Can physical activity reduce excessive gestational weight gain? Findings from a Chinese urban pregnant women cohort study.

Jiang H, Qian X, Li M, Lynn H, Fan Y, Jiang H, He F, He G - Int J Behav Nutr Phys Act (2012)

Step counts during pregnancy in relation to gestational weight gain. * P < 0.01. The slope implied that to increase every 1000 steps in the 2nd trimester, 3rd trimester, and the last 2 trimesters, the GWG would be reduced by 0.17 kg, 0.21 kg and 0.25 kg respectively.
© Copyright Policy - open-access
Related In: Results  -  Collection

License
Show All Figures
getmorefigures.php?uid=PMC3306269&req=5

Figure 1: Step counts during pregnancy in relation to gestational weight gain. * P < 0.01. The slope implied that to increase every 1000 steps in the 2nd trimester, 3rd trimester, and the last 2 trimesters, the GWG would be reduced by 0.17 kg, 0.21 kg and 0.25 kg respectively.
Mentions: The physical activity measured by step-counts was inversely related to GWG (slope = -0.17, 95%CI:-0.29 ~ -0.06, P < 0.01 in the 2nd trimester; slope = -0.21, 95%CI:-0.34 ~ -0.08, P < 0.01 in the 3rd trimester; slope = -0.25, 95%CI:-0.39 ~ -0.11, P < 0.001 in the last 2 trimesters combined, Figure 1). There were statistically significant differences of GWG among the 4 physical activity groups in the 2nd trimester (P = 0.01), the 3rd trimester (P = 0.02) and the last 2 trimesters (P = 0.02). Table 3 shows that the Active group had significantly lower maternal weight gain than the Sedentary group. No significant GWG differences were found between the Low Active group or the Somewhat Active group and the Sedentary groups. The Active group during pregnancy gained 1.45 kg less weight than the Sedentary group classified by the average physical activity in the 2nd and 3rd trimester.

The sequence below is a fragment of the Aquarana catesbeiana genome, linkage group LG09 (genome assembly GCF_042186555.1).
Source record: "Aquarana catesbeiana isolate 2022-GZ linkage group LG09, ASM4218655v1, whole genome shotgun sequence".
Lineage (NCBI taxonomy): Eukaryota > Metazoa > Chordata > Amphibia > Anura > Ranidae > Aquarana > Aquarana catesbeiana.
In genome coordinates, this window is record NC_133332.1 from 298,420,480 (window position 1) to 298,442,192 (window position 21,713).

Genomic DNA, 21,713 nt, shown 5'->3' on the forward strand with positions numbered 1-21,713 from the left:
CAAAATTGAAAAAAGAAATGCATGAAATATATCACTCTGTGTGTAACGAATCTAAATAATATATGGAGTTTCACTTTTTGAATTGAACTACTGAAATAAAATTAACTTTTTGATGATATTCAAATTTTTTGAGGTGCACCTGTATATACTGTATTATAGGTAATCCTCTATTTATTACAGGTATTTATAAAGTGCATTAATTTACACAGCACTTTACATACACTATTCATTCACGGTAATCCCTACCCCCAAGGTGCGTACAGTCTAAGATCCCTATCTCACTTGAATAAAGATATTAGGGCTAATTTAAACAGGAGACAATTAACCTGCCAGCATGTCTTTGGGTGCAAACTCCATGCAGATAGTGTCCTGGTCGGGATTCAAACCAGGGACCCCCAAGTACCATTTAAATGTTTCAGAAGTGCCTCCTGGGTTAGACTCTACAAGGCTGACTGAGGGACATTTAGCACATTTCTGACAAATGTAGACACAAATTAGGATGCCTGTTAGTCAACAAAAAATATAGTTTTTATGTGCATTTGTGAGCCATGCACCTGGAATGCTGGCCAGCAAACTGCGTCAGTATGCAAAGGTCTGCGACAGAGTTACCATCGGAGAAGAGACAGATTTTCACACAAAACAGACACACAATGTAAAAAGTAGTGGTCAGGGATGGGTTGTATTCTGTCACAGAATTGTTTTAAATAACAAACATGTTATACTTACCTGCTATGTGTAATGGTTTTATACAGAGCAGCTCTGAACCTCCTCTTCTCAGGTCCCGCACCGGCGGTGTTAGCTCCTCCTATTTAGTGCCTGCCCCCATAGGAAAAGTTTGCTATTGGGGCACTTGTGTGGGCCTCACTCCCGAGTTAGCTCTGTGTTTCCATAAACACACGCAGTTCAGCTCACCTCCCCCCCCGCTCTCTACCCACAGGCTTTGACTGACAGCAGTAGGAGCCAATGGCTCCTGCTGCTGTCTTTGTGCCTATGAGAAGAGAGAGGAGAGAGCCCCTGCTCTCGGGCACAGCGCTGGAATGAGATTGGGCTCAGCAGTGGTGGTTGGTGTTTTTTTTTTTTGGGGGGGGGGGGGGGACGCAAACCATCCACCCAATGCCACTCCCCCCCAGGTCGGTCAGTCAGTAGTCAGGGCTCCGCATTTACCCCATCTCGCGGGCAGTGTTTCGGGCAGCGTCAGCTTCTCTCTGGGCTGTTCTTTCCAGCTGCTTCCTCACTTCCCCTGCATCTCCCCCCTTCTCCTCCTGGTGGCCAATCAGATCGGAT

Bottom Line: The adjusted odds ratio (OR) was 0.59 (95%CI: 0.36 ~ 0.95) for excessive GWG in the Active group during the 2nd trimester and 0.66 (95%CI: 0.43 ~ 1.00) in the Somewhat Active group during the 3rd trimester, compared with the Sedentary group respectively.The ORs of excessive GWG decreased with the increased level of physical activity (P < 0.05).This study suggests that pregnant women being physically active have less weight gain during pregnancy.

View Article: PubMed Central - HTML - PubMed

Affiliation: Department of Nutrition and Food Hygiene, School of Public Health, Key Laboratory of Public Health Safety, Ministry of Education, Fudan University, Shanghai, China.

ABSTRACT

Background: Excessive gestational weight gain (GWG) poses negative impact on mothers and their children. It is important to understand the modifiable lifestyle factors associated with excessive GWG during pregnancy to guide future public health practice.

Aim: To investigate the association between physical activity during pregnancy and GWG of Chinese urban pregnant women.

Methods: A pregnant women cohort was established between 2005 and 2007 in Changzhou, China. Physical activity levels of pregnant women were assessed using pedometer in the 2nd and 3rd trimester, respectively. According to step counts, pregnant women were categorized into 4 different physical activity groups: Sedentary, Low Active, Somewhat Active and Active. The pregnant women were followed for eligibility and data collection from the 2nd trimester to delivery. Multiple linear regression and multiple binary logistic model were applied to determine the association between physical activity and GWG.

Results: Physical activity levels and GWG of 862 pregnant women were assessed, among them 473 (54.9%) experienced excessive GWG. The adjusted odds ratio (OR) was 0.59 (95%CI: 0.36 ~ 0.95) for excessive GWG in the Active group during the 2nd trimester and 0.66 (95%CI: 0.43 ~ 1.00) in the Somewhat Active group during the 3rd trimester, compared with the Sedentary group respectively. In the last two trimesters, the Active group had 1.45 kg less GWG, than the Sedentary group. The ORs of excessive GWG decreased with the increased level of physical activity (P < 0.05).

Conclusion: This study suggests that pregnant women being physically active have less weight gain during pregnancy.

Show MeSH
Related in: MedlinePlus